As I was scrolling through Facebook on Friday evening, this image of “sexy abs” was in my news feed.

Abs Aren’t All That



How many of us see images like this and think “I wish my abs would look like this” or “I work-out, eat right, and my abs still don’t look like that?” or “I have to get better looking abs!”

Why are we so obsessed with what our abs look like? Do they define us as a person? Does having a six-pack of abs make us healthier than those who do not have defined abs? No, it doesn’t.

The obsession with developing abs or seeing a six pack (in my opinion) needs to stop – abs aren’t all that.

We All Have Abs

We all have abdominal muscles.

abs aren't all that

Photo cred: American Council on Exercise


The oblique muscles, rectus abdominis and transverse abdominis are all considered part of the abdominal wall. And we all have these muscles. So when we say “we don’t have abs”, it’s not really a correct statement.


I’m a fitness professional, a runner, a pesco-vegetarian, and I will tell you my abs do not look like this. Fitness Magazine would say I’m not doing the right abdominal exercises or I am eating too many carbohydrates. Fitness Magazine tells me if you just do these ab moves for 2 weeks, you will have a firm, flat abdominal region.

I am not here to defend my abs or yours. I am here to encourage you to stop letting images like this determine how we feel and treat our bodies. Stop letting images like this define what being fit looks like.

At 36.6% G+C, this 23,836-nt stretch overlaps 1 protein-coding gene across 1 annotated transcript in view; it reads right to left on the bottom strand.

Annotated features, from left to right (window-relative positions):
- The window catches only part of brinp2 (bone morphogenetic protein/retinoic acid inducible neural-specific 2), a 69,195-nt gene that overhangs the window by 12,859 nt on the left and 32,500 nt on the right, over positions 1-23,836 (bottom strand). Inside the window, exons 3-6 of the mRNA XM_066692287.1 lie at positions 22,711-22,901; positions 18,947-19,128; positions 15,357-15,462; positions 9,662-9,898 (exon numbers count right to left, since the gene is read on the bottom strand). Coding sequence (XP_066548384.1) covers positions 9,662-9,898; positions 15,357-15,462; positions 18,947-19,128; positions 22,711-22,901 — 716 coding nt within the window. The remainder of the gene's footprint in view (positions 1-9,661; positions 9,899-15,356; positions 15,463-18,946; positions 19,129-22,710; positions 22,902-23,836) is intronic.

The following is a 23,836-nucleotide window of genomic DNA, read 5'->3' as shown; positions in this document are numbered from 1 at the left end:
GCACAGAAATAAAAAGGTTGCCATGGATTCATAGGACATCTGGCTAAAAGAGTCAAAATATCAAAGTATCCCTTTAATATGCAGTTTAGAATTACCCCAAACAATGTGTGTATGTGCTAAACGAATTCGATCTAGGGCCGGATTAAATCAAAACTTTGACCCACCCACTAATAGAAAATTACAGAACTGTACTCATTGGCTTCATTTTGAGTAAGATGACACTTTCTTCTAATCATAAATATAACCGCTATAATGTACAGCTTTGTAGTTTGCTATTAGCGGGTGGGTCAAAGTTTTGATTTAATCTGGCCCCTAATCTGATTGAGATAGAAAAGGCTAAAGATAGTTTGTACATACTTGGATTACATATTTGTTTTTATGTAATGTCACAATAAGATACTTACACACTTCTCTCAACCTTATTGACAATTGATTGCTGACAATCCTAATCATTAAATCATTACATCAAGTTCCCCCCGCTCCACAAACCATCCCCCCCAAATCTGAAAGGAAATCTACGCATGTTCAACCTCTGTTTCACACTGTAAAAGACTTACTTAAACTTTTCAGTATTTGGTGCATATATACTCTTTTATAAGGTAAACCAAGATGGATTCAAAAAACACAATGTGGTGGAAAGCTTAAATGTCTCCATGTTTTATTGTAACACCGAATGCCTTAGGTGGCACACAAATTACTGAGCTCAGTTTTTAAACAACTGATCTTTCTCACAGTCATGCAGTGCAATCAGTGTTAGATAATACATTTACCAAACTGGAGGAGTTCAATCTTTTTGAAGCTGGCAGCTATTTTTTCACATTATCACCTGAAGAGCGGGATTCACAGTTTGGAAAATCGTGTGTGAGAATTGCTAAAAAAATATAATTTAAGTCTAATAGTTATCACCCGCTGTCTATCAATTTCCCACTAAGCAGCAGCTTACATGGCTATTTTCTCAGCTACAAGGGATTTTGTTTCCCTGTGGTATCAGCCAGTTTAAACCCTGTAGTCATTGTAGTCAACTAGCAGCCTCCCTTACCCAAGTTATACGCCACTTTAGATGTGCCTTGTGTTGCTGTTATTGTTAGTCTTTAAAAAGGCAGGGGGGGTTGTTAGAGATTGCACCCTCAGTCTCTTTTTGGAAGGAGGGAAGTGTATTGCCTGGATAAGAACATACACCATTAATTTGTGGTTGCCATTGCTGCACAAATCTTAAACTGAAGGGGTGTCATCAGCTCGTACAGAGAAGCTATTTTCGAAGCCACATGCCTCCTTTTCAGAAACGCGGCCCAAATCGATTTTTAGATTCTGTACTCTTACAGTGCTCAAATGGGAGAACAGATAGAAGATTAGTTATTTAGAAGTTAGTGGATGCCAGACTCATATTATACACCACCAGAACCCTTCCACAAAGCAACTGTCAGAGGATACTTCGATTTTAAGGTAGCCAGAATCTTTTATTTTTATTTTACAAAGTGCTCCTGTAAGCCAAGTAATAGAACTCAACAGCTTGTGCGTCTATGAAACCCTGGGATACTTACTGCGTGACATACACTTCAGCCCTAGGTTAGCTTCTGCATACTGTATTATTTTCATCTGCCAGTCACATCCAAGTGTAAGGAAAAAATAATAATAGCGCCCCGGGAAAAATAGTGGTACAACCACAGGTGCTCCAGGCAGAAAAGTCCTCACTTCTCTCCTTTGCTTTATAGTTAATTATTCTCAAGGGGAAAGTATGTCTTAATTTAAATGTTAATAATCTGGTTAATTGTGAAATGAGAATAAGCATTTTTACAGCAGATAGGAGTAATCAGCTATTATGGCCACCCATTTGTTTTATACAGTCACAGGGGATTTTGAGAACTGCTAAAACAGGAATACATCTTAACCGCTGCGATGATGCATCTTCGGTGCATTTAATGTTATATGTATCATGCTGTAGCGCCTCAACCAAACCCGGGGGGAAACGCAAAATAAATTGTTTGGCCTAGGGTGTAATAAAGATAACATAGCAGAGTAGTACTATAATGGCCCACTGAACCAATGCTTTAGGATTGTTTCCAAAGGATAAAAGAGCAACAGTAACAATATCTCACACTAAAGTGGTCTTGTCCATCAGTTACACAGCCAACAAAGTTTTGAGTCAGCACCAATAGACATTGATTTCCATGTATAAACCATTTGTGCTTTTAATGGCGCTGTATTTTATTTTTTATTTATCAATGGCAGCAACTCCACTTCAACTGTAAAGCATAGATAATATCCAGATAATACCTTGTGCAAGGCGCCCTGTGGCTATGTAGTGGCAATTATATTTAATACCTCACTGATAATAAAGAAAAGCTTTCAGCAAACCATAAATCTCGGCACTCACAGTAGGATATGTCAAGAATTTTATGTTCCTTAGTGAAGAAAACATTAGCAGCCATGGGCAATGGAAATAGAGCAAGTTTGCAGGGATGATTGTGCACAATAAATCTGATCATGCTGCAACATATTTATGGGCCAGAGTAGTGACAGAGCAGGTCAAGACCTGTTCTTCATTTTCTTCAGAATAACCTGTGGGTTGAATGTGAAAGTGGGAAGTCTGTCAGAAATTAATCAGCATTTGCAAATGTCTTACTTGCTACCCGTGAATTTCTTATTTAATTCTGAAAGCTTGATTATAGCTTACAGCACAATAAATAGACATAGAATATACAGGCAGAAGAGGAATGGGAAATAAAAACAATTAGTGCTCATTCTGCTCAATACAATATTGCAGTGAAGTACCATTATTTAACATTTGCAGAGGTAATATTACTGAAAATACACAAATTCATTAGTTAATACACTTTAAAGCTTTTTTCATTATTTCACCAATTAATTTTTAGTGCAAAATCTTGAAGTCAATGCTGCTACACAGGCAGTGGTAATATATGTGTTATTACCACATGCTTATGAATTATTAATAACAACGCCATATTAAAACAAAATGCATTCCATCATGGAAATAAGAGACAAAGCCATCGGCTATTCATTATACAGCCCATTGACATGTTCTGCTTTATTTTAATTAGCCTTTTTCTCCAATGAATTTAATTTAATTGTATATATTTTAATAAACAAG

Attaining a six-pack is not the ultimate way of showing that you are committed to your fitness and health. Having fit and strong abs does matter but not in the same way that this image portrays.

I have had a six-pack of abs. They were the ideal abs that seemed very “picture worthy”. Most people would see my abs and think I was healthy, happy, and fit.

What did my abs prove? My muscles were strong and I was disciplined when it came to my diet. That’s about it. They didn’t prove that I was a good wife, or in good health, or that I was happy.

In reality I was starving myself, had a stomach ulcer, and felt stressed. Physically I may have looked like the cover of Fitness Magazine but mentally I was struggling.

Now I will never have abs like I did a few years ago. Not because of excuses or because I am not doing the right ab exercises. But because I have had a baby and a few abdominal surgeries that caused diastasis recti and extra skin that has stuck around. And because I have learned that my body should not be defined by what my abs look like.

Don’t measure your body, your fitness, your weight loss, or your abs against anyone else, especially not the cover of Fitness Magazine. That feeds insecurity, low self-esteem, weight gain, and mental road blocks.

Be PROUD of your body, what it has accomplished, and what it allows you to do. Your body is more than what your abs look like.

Your health is more than just any physical feature. Your value as a person is far more important than what you can do on the gym floor. Believe in yourself and uphold this mindset when you are setting your fitness goals that help you be a better mom/dad/sister/brother. Focus on goals that help you be a healthier version of yourself!